Value Stream Map (VSM)


Value Stream Map (VSM) is a diagram of every step involved in the material and information flows needed to bring a product from order to delivery. It is a lean manufacturing or lean enterprise technique used to document, analyse and improve the flow of information or materials required to produce a product or service for a customer.

It was originated by Taiichi Ohno at Toyota in the 1960s as his basic level of mapping identified wasted time and actions in the manufacturing process. In his words – “All we are doing is looking at the timeline from the moment the customer gives us an order to the point when we collect the cash. And we are reducing that timeline by removing the non-value-added wastes.” (Ohno, 1988)

In the more recent version, VSM has been used for business process re-engineering to identify unnecessary tasks and resources labelled as wastes, eliminate the wastes from the process, simplify the process and consequently increase the efficiency of the business.

Application of VSM?

In an ideal process, materials and information flow smoothly and with a steady pattern. This process excludes the non-value-added steps (waste). The value defines by an internal or external customer who uses the output of the steps of the process. By definition, the value-added step physically changes the process, is done right the first time and the customer is willing to pay for it.

Waste is one of the seven wastes identified by Toyota. These are:

  • Overproduction: Production of a product or service at a faster, sooner and more than needed
  • Waiting: Time lost when people, materials, tools or machines are waiting
  • Transportation: Unnecessary movement of what flows in the process – materials, products, paperwork and information
  • Over-processing: Doing more than minimum required to transform the material into an acceptable product
  • Inventory: Any material in excess of the one-piece required for the next step in the production
  • Motion: Movement of people or machines that do not add value to the product
  • Defect: Any aspect of a product or service that does not conform to customer needs. This can result in rework or rejection.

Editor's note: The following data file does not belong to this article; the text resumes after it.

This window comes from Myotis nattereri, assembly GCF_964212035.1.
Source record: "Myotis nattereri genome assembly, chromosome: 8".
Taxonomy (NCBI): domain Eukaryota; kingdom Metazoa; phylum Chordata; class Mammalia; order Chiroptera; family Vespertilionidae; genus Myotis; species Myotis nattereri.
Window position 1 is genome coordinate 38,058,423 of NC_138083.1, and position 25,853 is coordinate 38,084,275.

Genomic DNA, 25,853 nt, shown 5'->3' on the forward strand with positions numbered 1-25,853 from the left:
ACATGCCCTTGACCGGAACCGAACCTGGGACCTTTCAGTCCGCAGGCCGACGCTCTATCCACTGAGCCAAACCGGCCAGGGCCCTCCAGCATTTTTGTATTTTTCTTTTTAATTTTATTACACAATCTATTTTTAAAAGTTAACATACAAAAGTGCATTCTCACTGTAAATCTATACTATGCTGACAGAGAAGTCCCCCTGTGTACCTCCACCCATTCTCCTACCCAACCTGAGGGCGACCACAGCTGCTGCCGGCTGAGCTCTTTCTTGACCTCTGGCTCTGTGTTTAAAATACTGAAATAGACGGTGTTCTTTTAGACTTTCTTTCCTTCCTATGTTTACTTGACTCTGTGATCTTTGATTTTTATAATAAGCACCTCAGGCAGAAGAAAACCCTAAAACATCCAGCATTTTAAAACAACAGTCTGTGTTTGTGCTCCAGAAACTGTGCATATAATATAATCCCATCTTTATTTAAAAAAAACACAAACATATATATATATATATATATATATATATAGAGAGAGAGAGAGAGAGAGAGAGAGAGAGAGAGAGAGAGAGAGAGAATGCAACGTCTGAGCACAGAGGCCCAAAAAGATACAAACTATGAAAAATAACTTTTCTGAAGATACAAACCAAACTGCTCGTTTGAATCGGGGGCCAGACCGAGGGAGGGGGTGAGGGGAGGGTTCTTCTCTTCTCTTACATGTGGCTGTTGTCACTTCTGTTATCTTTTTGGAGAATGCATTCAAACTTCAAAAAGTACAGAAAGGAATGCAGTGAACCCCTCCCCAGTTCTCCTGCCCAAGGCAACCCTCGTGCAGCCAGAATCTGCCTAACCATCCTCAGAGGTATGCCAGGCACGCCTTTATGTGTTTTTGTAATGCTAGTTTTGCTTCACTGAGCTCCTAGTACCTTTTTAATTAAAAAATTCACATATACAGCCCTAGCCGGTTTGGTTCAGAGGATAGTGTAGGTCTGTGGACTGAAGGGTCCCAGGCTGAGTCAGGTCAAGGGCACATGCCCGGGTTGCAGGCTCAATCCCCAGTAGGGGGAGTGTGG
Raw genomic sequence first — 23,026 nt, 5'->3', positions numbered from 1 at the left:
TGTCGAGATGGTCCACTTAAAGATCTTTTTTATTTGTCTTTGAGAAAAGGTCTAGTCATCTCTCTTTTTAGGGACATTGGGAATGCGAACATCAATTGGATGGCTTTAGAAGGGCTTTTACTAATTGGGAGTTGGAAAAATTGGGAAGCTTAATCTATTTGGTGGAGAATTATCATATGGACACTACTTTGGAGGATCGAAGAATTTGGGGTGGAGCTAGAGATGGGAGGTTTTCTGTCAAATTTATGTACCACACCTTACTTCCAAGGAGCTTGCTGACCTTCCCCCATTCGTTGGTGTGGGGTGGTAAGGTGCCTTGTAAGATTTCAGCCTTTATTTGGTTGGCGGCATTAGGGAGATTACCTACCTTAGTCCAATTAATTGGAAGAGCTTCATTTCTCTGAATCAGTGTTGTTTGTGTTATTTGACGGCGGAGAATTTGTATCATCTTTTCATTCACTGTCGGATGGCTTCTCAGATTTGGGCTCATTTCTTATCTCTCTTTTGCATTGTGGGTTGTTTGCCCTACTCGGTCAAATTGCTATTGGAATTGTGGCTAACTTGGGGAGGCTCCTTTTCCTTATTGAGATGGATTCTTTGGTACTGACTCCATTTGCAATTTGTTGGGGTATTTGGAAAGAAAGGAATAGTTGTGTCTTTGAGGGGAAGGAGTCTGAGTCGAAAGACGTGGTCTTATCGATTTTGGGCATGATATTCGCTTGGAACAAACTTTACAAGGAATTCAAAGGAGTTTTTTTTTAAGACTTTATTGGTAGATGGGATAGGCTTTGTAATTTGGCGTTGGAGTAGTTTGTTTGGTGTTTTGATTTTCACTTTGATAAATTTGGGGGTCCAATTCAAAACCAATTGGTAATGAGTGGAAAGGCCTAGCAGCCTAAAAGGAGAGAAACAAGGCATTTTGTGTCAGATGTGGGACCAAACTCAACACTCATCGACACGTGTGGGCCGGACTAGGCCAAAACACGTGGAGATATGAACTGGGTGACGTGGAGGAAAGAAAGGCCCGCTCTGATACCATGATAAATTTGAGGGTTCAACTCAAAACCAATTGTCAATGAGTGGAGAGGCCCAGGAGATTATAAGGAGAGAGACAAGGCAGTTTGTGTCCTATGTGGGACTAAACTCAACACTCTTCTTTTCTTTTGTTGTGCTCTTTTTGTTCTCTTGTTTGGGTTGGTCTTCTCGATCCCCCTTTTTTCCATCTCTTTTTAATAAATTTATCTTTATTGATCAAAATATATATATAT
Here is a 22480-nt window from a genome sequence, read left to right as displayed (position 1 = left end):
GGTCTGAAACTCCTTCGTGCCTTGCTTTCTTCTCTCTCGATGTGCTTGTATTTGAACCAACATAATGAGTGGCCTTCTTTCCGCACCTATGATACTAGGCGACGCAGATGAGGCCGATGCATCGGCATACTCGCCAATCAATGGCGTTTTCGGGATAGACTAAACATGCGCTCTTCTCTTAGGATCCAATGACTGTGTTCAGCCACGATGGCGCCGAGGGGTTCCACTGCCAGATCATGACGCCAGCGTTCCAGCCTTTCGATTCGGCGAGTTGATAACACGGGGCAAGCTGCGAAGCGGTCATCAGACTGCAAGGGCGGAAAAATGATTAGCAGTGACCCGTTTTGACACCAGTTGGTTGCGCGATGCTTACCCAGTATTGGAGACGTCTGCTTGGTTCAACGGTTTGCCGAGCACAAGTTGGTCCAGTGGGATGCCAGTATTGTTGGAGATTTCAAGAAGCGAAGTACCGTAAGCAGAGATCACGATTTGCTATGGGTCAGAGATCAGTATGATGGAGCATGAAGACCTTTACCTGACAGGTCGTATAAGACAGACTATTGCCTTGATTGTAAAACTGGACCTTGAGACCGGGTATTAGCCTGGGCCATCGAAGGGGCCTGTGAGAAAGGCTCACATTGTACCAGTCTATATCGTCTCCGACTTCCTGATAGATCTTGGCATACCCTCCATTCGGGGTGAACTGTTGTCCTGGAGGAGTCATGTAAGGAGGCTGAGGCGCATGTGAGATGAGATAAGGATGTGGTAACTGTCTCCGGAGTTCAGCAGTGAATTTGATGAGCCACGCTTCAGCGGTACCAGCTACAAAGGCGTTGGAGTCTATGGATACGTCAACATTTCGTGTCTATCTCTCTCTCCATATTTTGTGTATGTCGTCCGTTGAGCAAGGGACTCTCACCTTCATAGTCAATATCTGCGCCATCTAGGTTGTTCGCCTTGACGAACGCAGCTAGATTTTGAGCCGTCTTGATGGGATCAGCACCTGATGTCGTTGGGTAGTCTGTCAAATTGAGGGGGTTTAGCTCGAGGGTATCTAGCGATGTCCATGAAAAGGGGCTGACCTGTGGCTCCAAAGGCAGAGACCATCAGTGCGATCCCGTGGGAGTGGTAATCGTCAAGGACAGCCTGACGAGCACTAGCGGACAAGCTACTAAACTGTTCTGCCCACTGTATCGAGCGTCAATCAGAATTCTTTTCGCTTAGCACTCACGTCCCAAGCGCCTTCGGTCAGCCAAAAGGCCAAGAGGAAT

Advantages of Value Stream Mapping

  • It provides a common language for talking about processes.
  • Unlike other mapping tools, It shows the linkage between the information flow and the material flow.
  • It helps you visualise more than just the single-process level.
  • It shows the sources of waste in the value stream.
  • It ties together lean concepts and techniques.
  • It forms the basis of an implementation plan
  • It gives more details than other mapping tools such as non-value-added steps, lead time, distance travelled, the amount of inventory, and so on.

VSM Creating Steps

1. Select the Value Stream ( a product Family)

Firstly, we need to select one value stream (product family) that we want to map. A family is a group of items that pass through similar processing steps and over common equipment. We need to focus on family instead of drawing VSM for individual products. Create Product Family Matrix if your mix is complicated.

The product family can be selected by customer or customer category, by product or product family, by plant, by service – production, spares, repair

The value stream can be mapped at different levels including process level, single plant, multiple plants, across the company

2. Current State Drawing (To understand how the value currently flow)

After choosing the product family the current state of the value stream is described using the typical VSM symbols. It is not necessary to use the specific VSM symbols, if you have symbols that are more relevant/descriptive for your processes then use those.

Here is the step by step process of drawing the current state map:

  • Show the Customer and gather information about customer demand
  • Add the major Processes including the data such as cycle time, change over time, the available working time, the number of workers, defect rate, uptime information, , defect rates, and uptime information and so on.
  • Show the Material Flow
  • Show Information Flows
  • Show Timeline

3. Future State Drawing (To make the flow LEAN)

To come up with a future process that is lean, we need to tackle the wastes to make our value stream LEAN. In order to identify the wastes and their root cause and to improve the value stream, you should improve the flow of material and information by:

  • Reducing Long set-ups, Large distances, Downtime problems, Long lead times and so on.
  • Produce at the rate customers’ demand your products (Takt Time)
  • Applying continuous flow (one piece at a time instead of in batches)
  • Applying supermarkets if the continuous flow is not possible. : A ‘supermarket’ links a process step to an upstream step which still needs to be run in batches.
  • Schedule production at one specific step (Pacemaker process) as all the process steps are closely linked.
  • Level the production mix if multiple types of products are produced in the same flow
  • Level production volume by releasing fixed amounts of work onto the production department.

4. Develop Value Stream Plan and continual Improvement

In order to manage and monitor the required improvement action, a value stream plan is required. It may include the objectives, the required actions, due date, responsible person(s), etc.

The plan needs to be reviewed regularly while walking the floor by Value Stream Manager and Plant Manager to focus on obstacles to implementation. Making continuous Value Stream Improvement the responsibility of management.

How CBIS can help you

Please contact us if you need more details on how our expert team can assists you in training your team and developing your value stream maps.

01 Jul 2021
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